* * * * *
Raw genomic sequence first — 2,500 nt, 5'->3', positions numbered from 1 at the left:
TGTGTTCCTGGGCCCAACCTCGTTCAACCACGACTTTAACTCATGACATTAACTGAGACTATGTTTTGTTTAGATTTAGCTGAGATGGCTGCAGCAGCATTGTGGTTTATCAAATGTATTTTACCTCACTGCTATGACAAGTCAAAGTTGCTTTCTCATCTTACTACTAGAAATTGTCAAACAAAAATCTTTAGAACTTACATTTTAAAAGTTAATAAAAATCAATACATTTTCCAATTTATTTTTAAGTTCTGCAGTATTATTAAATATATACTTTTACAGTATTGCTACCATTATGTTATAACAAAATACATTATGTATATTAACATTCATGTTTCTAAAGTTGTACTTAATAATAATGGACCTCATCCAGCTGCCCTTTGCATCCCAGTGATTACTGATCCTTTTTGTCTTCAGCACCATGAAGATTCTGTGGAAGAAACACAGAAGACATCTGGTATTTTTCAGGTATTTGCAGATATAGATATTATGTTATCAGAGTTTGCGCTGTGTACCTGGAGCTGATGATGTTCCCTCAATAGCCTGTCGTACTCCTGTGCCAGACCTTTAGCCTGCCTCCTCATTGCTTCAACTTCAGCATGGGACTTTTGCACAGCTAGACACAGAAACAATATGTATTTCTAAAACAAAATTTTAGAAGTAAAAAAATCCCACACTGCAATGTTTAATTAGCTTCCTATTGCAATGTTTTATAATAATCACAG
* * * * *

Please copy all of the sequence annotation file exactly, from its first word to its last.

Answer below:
Raw genomic sequence first — 2,500 nt, 5'->3', positions numbered from 1 at the left:
TGTGTTCCTGGGCCCAACCTCGTTCAACCACGACTTTAACTCATGACATTAACTGAGACTATGTTTTGTTTAGATTTAGCTGAGATGGCTGCAGCAGCATTGTGGTTTATCAAATGTATTTTACCTCACTGCTATGACAAGTCAAAGTTGCTTTCTCATCTTACTACTAGAAATTGTCAAACAAAAATCTTTAGAACTTACATTTTAAAAGTTAATAAAAATCAATACATTTTCCAATTTATTTTTAAGTTCTGCAGTATTATTAAATATATACTTTTACAGTATTGCTACCATTATGTTATAACAAAATACATTATGTATATTAACATTCATGTTTCTAAAGTTGTACTTAATAATAATGGACCTCATCCAGCTGCCCTTTGCATCCCAGTGATTACTGATCCTTTTTGTCTTCAGCACCATGAAGATTCTGTGGAAGAAACACAGAAGACATCTGGTATTTTTCAGGTATTTGCAGATATAGATATTATGTTATCAGAGTTTGCGCTGTGTACCTGGAGCTGATGATGTTCCCTCAATAGCCTGTCGTACTCCTGTGCCAGACCTTTAGCCTGCCTCCTCATTGCTTCAACTTCAGCATGGGACTTTTGCACAGCTAGACACAGAAACAATATGTATTTCTAAAACAAAATTTTAGAAGTAAAAAAATCCCACACTGCAATGTTTAATTAGCTTCCTATTGCAATGTTTTATAATAATCACAG